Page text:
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Tim Peter

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March 11, 2008

The 7 keys to successful web metrics (Guide to Small Business Ecommerce Strategy)

March 11, 2008 | By | No Comments

Getting Successful Business Metrics from your Web Analytics Tool

I met analytics guru Marshall Sponder at a party last night. He’s passionate about analytics and doing some exciting work in measuring the value of social media. I’m a big numbers nerd, too. Comes with the territory as a baseball fan and as a geek marketer. Like baseball, you can count everything in ecommerce. Seriously. You name it, ecommerce has a stat for it. And there are many things you should measure. As the saying goes, “you can’t manage what you can’t measure.”

But not all metrics are created equal. For instance, conversion rate, which so many people live by, has some fundamental flaws. While I don’t feel as strong about as Avinash Kaushik, I agree that conversion rate is not the most useful metric. All useful web metrics share 2 key attributes:

  1. Web metrics are tied to business results. These aren’t “web metrics” at all. They’re business metrics. If the thing you’re measuring doesn’t tie back to a business result, it’s useless. Sales volume, sales revenue, inventory turn, costs reduced. These are all Real Things. “Fuzzy” metrics don’t pay the rent. And if you’ve got bright young kids on your staff, passionate about web analytics, don’t squash their enthusiasm. But let them know that some web metrics are more important for making payroll, too. ;-)
  2. Web metrics are actionable. Measuring stuff is great, but to turn my earlier quote on its head: “Measuring stuff you can’t manage is stupid.” For example, conversion rate is tied to business results. But if fails the actionable test. Actionable web metrics also share these 5 features:
    1. Actionable web metrics are timely. Finding out what you sold six months ago is great, but it makes it very hard to repeat the process. While you don’t need to measure everything daily, checking that you’re going in the right direction once a month or less may not give you enough time to correct for any problems.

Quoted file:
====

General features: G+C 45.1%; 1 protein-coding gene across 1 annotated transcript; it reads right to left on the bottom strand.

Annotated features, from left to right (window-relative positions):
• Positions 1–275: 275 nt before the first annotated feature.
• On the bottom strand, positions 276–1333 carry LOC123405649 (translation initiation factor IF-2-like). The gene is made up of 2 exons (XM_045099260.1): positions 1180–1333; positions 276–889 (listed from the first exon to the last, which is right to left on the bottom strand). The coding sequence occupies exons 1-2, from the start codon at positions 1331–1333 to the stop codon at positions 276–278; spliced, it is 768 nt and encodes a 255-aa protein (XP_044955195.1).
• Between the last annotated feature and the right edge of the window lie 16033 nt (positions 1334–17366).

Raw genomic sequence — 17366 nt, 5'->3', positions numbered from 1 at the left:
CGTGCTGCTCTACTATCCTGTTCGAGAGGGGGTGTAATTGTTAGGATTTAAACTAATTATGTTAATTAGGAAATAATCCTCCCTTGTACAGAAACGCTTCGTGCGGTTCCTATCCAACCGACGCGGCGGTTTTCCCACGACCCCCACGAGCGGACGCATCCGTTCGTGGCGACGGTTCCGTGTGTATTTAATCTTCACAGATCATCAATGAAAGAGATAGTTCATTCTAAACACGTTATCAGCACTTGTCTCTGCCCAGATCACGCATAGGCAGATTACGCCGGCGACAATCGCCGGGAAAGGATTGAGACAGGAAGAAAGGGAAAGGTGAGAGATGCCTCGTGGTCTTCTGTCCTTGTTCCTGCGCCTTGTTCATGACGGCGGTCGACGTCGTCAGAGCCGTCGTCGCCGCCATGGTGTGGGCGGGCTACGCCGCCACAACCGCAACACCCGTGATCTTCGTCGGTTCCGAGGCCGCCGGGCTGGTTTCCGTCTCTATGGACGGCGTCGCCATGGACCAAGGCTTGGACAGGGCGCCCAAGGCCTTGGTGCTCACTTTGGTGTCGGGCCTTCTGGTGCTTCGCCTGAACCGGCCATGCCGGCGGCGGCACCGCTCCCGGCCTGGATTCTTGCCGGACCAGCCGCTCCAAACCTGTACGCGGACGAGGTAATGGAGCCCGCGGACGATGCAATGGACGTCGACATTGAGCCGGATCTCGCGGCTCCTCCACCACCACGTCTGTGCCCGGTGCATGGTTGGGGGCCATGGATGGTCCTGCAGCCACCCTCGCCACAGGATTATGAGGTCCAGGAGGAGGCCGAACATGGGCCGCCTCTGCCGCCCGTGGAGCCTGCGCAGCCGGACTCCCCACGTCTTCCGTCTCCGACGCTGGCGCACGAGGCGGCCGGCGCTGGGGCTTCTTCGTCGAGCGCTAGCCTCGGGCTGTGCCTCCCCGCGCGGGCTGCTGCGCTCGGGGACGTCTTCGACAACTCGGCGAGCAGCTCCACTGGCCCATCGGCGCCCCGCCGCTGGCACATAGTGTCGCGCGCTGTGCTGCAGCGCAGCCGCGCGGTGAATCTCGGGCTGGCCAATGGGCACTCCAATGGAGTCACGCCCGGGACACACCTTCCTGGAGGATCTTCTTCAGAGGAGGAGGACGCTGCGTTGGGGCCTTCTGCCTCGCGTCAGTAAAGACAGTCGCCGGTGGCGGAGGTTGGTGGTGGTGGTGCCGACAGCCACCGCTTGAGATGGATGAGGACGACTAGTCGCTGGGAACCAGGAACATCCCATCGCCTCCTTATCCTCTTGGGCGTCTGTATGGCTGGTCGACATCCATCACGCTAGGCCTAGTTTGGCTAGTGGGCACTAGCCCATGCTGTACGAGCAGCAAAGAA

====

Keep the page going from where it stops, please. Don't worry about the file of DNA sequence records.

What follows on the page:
2. Actionable web metrics are precise. Don’t confuse precision with accuracy. While Avinash Kaushik explains the difference between precision and accuracy better than I can, I’ll summarize with my favorite quote about this topic: Apples are apples. It doesn’t matter if your apples are rotten as long as you’re comparing ‘em to other rotten apples.”
    3. Actionable web metrics are segmented. Improving your web metrics requires pulling certain levers. Segments quickly help you figure out which levers to pull.
    4. Actionable web metrics are trended. A number in isolation tells you nothing. You’ve got to see what direction they’re moving, too. I personally like to see a week at a time and how the same week stacks up against the prior year, for instance.
    5. Actionable web metrics are meaningful. Statistical significance* is important, too, but meaning is more important. Here’s why. Assume you get 200 sales from 1,500 visitors vs. 20 sales from 30 visitors. While the 66% conversion rate of the latter is better, in statistical significance terms, 200 sales is better than 20 in the Real World. Only focus on statistical significance when you’re measuring meaningful results. 4 sales on 5 visitors is statistically better than 1 sale from 5 visitors, but, unless your margin per sale is huge (and there are cases where that would be sensational), would you care that much?